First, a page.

Updated: Oct 4, 2021
Outbreaks of new fighting in Nagorno-Karabakh are typically the result of domestic politics in Armenia and Azerbaijan.
This is more true in Baku, however, given that Yerevan has no strategic goals that would require the resumption of hostilities in the disputed territory.
Armenia effectively won the war in the early 1990s and today’s status quo suits Yerevan just fine. Military advancements in both countries also add tension to the conflict zone.
With each new round in an ongoing arms race (where Baku clearly wields greater resources), the Azerbaijani authorities have touted their apparent military superiority.
Baku likely hoped that Armenia’s new leaders who took power after a revolution in 2018 would agree to negotiate new terms in Nagorno-Karabakh.
These expectations were based in part on the fact that Nikol Pashinyan, Armenia’s new prime minister, publicly supported a plan in the early 2000s to restore Azerbaijani control over areas captured by Nagorno-Karabakh Republican forces in the early 1990s (without surrendering Nagorno-Karabakh itself) in exchange for agreeing to talks about the self-declared republic’s status.
But this settlement, drafted by international mediators, is controversial in Armenia. When Levon Ter-Petrosyan endorsed the plan in 1997, it cost him his presidency.
Politicians who made their careers in Karabakh replaced him, and the so-called Karabakh party — which has dominated Armenian politics for the past 20 years — still categorically opposes any concessions to Azerbaijan.
When Pashinyan took office in 2018, it seemed Armenia’s political consensus might shift on the Nagorno-Karabakh issue, but the new prime minister quickly demonstrated that he had no intention of changing course in the region.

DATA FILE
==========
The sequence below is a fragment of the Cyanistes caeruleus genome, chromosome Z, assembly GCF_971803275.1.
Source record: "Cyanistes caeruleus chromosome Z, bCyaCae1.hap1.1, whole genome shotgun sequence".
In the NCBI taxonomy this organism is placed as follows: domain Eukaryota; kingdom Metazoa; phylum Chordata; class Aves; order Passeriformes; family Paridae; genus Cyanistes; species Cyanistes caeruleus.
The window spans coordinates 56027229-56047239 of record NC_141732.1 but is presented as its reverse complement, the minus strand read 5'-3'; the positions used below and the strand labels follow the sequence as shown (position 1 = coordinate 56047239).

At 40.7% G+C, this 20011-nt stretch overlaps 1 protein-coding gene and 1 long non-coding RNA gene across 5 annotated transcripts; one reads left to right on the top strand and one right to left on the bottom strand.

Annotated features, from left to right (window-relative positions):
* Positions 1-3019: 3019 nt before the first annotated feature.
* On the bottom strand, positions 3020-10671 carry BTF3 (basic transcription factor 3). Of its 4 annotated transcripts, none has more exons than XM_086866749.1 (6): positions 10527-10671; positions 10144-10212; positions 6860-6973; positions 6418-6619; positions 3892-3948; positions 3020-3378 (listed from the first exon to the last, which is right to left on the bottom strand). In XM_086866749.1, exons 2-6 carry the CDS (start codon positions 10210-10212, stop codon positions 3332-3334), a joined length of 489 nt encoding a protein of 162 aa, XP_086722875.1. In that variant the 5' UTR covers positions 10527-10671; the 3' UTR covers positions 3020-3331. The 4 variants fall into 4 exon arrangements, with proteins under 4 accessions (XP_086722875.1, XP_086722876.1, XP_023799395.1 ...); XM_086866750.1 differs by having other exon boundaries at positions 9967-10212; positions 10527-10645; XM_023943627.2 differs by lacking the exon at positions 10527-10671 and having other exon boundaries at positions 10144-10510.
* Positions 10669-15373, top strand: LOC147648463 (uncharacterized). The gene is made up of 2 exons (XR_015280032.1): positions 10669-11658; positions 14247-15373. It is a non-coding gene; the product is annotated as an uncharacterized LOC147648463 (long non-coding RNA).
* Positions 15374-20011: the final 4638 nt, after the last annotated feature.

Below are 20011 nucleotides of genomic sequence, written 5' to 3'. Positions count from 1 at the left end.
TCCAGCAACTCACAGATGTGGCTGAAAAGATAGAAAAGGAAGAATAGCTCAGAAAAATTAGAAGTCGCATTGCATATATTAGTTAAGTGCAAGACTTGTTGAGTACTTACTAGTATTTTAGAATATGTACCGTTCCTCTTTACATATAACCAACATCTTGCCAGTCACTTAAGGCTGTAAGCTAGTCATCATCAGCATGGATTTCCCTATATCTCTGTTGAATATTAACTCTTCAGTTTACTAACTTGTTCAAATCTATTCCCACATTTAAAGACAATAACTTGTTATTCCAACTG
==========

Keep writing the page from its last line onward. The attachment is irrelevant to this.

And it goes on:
Shortly into his tenure, Pashinyan visited Stepanakert (the Nagorno-Karabakh Republic’s capital) and proclaimed, “Karabakh is Armenia,” arguing that Yerevan “has no lands that can be given to Azerbaijan.”
Meanwhile, the collapse in world oil prices has precipitated an economic crisis in Azerbaijan (where the IMF predicts a 2.2-percent GDP contraction in 2020).
Four years ago, just before fighting last escalated significantly in Nagorno-Karabakh, Azerbaijan’s economy similarly fell on hard times.
In the 2016 crisis, the Azerbaijani authorities tried to mobilize patriotic sentiment with a short, victorious military campaign in Nagorno-Karabakh, seemingly in order to compensate for the hardships caused by falling oil prices.
In the four-day war, Azerbaijan “liberated” small tracts of land lost in the early 1990s.
Turkey might intervene this time
Turkey has been intervening in the conflict on Azerbaijan’s side since the early 1990s, but direct military involvement isn’t an option because it would challenge Yerevan’s defense pact with Moscow and defy diplomatic pledges made by Russia, the United States, and the European Union to prevent the resumption of large-scale fighting in the region.
Ankara has nevertheless waged a “hybrid war” against Armenia and used the same tactics to target Russia’s allies in the Middle East and Africa. These hostile actions have not, however, made it impossible to maintain decent relations with Russia.
For Turkey (which officials in Yerevan say redeployed its “proxies” from Idlib in Syria to Nagorno-Karabakh), the Armenian-Azerbaijani conflict is just another front in the same hybrid war it’s fighting in Syria and Libya.
Ankara may have several far-reaching goals:
Replace Russia as Azerbaijan’s main strategic partner by being ready to provide real support in a major conflict. Besides Afghanistan, Turkey is the only country that’s openly taken sides in the fight for Nagorno-Karabakh. Other states, including Russia, either refuse to discuss the issue or demand “an end to the violence and a return to the negotiating table,” effectively endorsing the status quo.
Ensure the safety of the BTE natural gas pipeline and the BTC crude oil pipeline which stretch from Azerbaijan to Turkey, passing near the border with Armenia (precisely where battles took place in July 2020). Ankara relies on the BTE pipeline as an alternative to Russian natural gas imports and represents a means of reducing its energy dependence on Moscow.
Make Nagorno-Karabakh a bargaining chip in Turkey’s geopolitical competition with Russia in northern Syria and Libya, where the partnership between Ankara and Moscow has become a dangerous rivalry over the past two years.